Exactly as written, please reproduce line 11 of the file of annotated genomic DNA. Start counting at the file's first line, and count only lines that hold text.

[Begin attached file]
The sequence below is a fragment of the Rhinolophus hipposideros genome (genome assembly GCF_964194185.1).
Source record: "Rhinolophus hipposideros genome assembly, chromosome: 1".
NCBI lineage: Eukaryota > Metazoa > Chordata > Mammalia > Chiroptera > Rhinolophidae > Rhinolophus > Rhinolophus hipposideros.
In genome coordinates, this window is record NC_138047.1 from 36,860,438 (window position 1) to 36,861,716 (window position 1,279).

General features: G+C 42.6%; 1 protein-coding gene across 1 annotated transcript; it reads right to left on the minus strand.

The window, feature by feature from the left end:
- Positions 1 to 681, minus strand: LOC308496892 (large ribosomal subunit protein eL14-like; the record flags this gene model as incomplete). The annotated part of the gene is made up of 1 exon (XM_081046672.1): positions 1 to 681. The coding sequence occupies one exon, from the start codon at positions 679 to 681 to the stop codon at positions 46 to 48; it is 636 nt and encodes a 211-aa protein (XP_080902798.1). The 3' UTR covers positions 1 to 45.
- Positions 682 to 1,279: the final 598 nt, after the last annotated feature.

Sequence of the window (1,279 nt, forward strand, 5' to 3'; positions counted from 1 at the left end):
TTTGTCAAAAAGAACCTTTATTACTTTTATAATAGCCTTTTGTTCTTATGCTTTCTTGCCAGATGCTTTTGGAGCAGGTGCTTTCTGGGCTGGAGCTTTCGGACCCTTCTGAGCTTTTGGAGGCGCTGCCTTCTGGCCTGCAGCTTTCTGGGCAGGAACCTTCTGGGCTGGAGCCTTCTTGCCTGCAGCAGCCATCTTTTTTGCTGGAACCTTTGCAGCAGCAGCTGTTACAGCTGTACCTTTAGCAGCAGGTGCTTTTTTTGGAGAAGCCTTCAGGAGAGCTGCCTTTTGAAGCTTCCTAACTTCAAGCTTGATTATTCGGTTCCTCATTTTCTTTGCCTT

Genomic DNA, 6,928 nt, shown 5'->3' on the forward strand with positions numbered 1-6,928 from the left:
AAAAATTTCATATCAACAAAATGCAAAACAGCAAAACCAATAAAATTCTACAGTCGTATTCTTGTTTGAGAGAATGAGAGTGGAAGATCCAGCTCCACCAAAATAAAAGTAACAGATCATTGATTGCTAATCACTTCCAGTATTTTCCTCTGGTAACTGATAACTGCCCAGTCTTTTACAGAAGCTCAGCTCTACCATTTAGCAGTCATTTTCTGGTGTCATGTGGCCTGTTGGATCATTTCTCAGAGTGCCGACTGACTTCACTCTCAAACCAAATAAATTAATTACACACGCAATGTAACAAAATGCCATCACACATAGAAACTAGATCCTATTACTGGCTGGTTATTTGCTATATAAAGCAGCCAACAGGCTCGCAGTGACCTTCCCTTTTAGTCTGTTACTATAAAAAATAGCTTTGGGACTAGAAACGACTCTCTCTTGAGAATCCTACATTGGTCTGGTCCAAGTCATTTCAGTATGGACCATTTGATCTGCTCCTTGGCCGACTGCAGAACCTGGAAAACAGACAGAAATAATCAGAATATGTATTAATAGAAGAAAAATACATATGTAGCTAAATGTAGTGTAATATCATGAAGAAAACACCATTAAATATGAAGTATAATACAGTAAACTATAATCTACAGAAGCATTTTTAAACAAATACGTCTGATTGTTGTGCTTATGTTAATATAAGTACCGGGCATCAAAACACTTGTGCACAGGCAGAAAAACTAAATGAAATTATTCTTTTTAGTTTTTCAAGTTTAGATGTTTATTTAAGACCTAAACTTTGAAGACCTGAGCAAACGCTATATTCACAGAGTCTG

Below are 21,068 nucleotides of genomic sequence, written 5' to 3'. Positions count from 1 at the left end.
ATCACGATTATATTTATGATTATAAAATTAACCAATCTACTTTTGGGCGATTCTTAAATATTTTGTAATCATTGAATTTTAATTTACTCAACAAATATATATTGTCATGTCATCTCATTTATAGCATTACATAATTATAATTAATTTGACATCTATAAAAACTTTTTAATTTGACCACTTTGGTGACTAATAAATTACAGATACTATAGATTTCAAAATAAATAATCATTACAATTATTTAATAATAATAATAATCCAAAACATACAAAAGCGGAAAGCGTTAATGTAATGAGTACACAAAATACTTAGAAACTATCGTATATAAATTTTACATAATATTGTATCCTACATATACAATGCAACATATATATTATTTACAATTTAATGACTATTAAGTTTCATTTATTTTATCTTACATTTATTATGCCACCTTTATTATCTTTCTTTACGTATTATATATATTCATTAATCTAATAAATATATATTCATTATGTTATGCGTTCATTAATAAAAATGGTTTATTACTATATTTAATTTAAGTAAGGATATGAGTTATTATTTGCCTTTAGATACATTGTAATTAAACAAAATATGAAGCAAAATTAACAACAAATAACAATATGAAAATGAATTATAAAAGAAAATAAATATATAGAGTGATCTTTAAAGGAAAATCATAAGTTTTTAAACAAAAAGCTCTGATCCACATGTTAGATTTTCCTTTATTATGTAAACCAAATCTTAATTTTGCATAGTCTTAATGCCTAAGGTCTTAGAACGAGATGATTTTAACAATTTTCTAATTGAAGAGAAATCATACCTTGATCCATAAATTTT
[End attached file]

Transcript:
Genomic DNA, 6,928 nt, shown 5'->3' on the forward strand with positions numbered 1-6,928 from the left: